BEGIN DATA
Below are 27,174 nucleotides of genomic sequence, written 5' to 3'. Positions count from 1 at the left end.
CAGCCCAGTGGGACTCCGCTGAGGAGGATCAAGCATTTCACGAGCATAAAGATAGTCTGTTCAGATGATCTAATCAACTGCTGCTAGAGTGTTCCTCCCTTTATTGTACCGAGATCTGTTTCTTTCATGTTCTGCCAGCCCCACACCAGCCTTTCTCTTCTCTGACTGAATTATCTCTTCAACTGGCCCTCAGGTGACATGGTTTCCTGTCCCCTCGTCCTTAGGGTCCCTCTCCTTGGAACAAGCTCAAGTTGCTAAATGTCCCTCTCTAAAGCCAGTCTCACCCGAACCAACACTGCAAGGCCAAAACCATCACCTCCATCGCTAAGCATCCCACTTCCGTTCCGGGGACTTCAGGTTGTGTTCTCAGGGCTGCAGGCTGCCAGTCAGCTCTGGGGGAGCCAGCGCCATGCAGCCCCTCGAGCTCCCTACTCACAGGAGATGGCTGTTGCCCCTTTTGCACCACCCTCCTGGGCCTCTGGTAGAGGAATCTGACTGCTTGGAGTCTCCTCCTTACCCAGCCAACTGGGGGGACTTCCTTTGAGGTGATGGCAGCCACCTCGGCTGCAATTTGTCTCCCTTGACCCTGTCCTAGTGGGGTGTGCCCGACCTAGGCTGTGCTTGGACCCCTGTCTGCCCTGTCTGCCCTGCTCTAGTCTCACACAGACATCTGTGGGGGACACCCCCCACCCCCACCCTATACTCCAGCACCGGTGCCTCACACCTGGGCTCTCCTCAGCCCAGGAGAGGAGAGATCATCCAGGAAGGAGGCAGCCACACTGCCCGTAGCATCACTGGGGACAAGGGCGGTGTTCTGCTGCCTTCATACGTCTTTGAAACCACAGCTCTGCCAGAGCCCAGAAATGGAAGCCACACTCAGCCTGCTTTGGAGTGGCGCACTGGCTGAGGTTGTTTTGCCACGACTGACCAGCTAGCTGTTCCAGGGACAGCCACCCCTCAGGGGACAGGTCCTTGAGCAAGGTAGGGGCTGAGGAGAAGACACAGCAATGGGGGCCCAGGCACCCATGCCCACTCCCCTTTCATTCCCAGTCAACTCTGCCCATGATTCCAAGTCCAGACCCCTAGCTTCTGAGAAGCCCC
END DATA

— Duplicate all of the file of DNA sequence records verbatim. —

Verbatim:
Below are 27,174 nucleotides of genomic sequence, written 5' to 3'. Positions count from 1 at the left end.
CAGCCCAGTGGGACTCCGCTGAGGAGGATCAAGCATTTCACGAGCATAAAGATAGTCTGTTCAGATGATCTAATCAACTGCTGCTAGAGTGTTCCTCCCTTTATTGTACCGAGATCTGTTTCTTTCATGTTCTGCCAGCCCCACACCAGCCTTTCTCTTCTCTGACTGAATTATCTCTTCAACTGGCCCTCAGGTGACATGGTTTCCTGTCCCCTCGTCCTTAGGGTCCCTCTCCTTGGAACAAGCTCAAGTTGCTAAATGTCCCTCTCTAAAGCCAGTCTCACCCGAACCAACACTGCAAGGCCAAAACCATCACCTCCATCGCTAAGCATCCCACTTCCGTTCCGGGGACTTCAGGTTGTGTTCTCAGGGCTGCAGGCTGCCAGTCAGCTCTGGGGGAGCCAGCGCCATGCAGCCCCTCGAGCTCCCTACTCACAGGAGATGGCTGTTGCCCCTTTTGCACCACCCTCCTGGGCCTCTGGTAGAGGAATCTGACTGCTTGGAGTCTCCTCCTTACCCAGCCAACTGGGGGGACTTCCTTTGAGGTGATGGCAGCCACCTCGGCTGCAATTTGTCTCCCTTGACCCTGTCCTAGTGGGGTGTGCCCGACCTAGGCTGTGCTTGGACCCCTGTCTGCCCTGTCTGCCCTGCTCTAGTCTCACACAGACATCTGTGGGGGACACCCCCCACCCCCACCCTATACTCCAGCACCGGTGCCTCACACCTGGGCTCTCCTCAGCCCAGGAGAGGAGAGATCATCCAGGAAGGAGGCAGCCACACTGCCCGTAGCATCACTGGGGACAAGGGCGGTGTTCTGCTGCCTTCATACGTCTTTGAAACCACAGCTCTGCCAGAGCCCAGAAATGGAAGCCACACTCAGCCTGCTTTGGAGTGGCGCACTGGCTGAGGTTGTTTTGCCACGACTGACCAGCTAGCTGTTCCAGGGACAGCCACCCCTCAGGGGACAGGTCCTTGAGCAAGGTAGGGGCTGAGGAGAAGACACAGCAATGGGGGCCCAGGCACCCATGCCCACTCCCCTTTCATTCCCAGTCAACTCTGCCCATGATTCCAAGTCCAGACCCCTAGCTTCTGAGAAGCCCC